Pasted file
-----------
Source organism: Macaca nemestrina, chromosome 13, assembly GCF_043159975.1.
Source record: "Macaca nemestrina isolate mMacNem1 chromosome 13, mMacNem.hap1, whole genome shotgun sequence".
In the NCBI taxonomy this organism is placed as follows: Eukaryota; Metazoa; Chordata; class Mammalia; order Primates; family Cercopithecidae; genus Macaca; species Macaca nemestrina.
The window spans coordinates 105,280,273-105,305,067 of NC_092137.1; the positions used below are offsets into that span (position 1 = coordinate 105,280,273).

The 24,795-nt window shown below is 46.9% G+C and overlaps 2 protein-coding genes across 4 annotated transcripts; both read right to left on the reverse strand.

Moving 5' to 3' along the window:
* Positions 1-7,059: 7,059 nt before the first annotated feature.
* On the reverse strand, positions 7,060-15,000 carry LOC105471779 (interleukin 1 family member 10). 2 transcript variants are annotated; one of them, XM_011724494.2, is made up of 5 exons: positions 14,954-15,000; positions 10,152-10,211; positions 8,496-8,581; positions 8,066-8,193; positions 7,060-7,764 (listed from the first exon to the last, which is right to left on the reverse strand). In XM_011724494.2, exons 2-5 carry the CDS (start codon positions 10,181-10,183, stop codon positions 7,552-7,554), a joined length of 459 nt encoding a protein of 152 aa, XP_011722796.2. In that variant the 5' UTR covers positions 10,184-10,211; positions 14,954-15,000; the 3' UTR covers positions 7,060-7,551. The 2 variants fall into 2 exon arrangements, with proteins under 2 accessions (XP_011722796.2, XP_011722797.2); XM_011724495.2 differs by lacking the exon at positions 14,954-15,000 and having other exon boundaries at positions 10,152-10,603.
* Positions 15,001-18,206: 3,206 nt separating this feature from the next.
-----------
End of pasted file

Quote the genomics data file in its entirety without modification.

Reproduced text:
Source organism: Macaca nemestrina, chromosome 13, assembly GCF_043159975.1.
Source record: "Macaca nemestrina isolate mMacNem1 chromosome 13, mMacNem.hap1, whole genome shotgun sequence".
In the NCBI taxonomy this organism is placed as follows: Eukaryota; Metazoa; Chordata; class Mammalia; order Primates; family Cercopithecidae; genus Macaca; species Macaca nemestrina.
The window spans coordinates 105,280,273-105,305,067 of NC_092137.1; the positions used below are offsets into that span (position 1 = coordinate 105,280,273).

The 24,795-nt window shown below is 46.9% G+C and overlaps 2 protein-coding genes across 4 annotated transcripts; both read right to left on the reverse strand.

Moving 5' to 3' along the window:
* Positions 1-7,059: 7,059 nt before the first annotated feature.
* On the reverse strand, positions 7,060-15,000 carry LOC105471779 (interleukin 1 family member 10). 2 transcript variants are annotated; one of them, XM_011724494.2, is made up of 5 exons: positions 14,954-15,000; positions 10,152-10,211; positions 8,496-8,581; positions 8,066-8,193; positions 7,060-7,764 (listed from the first exon to the last, which is right to left on the reverse strand). In XM_011724494.2, exons 2-5 carry the CDS (start codon positions 10,181-10,183, stop codon positions 7,552-7,554), a joined length of 459 nt encoding a protein of 152 aa, XP_011722796.2. In that variant the 5' UTR covers positions 10,184-10,211; positions 14,954-15,000; the 3' UTR covers positions 7,060-7,551. The 2 variants fall into 2 exon arrangements, with proteins under 2 accessions (XP_011722796.2, XP_011722797.2); XM_011724495.2 differs by lacking the exon at positions 14,954-15,000 and having other exon boundaries at positions 10,152-10,603.
* Positions 15,001-18,206: 3,206 nt separating this feature from the next.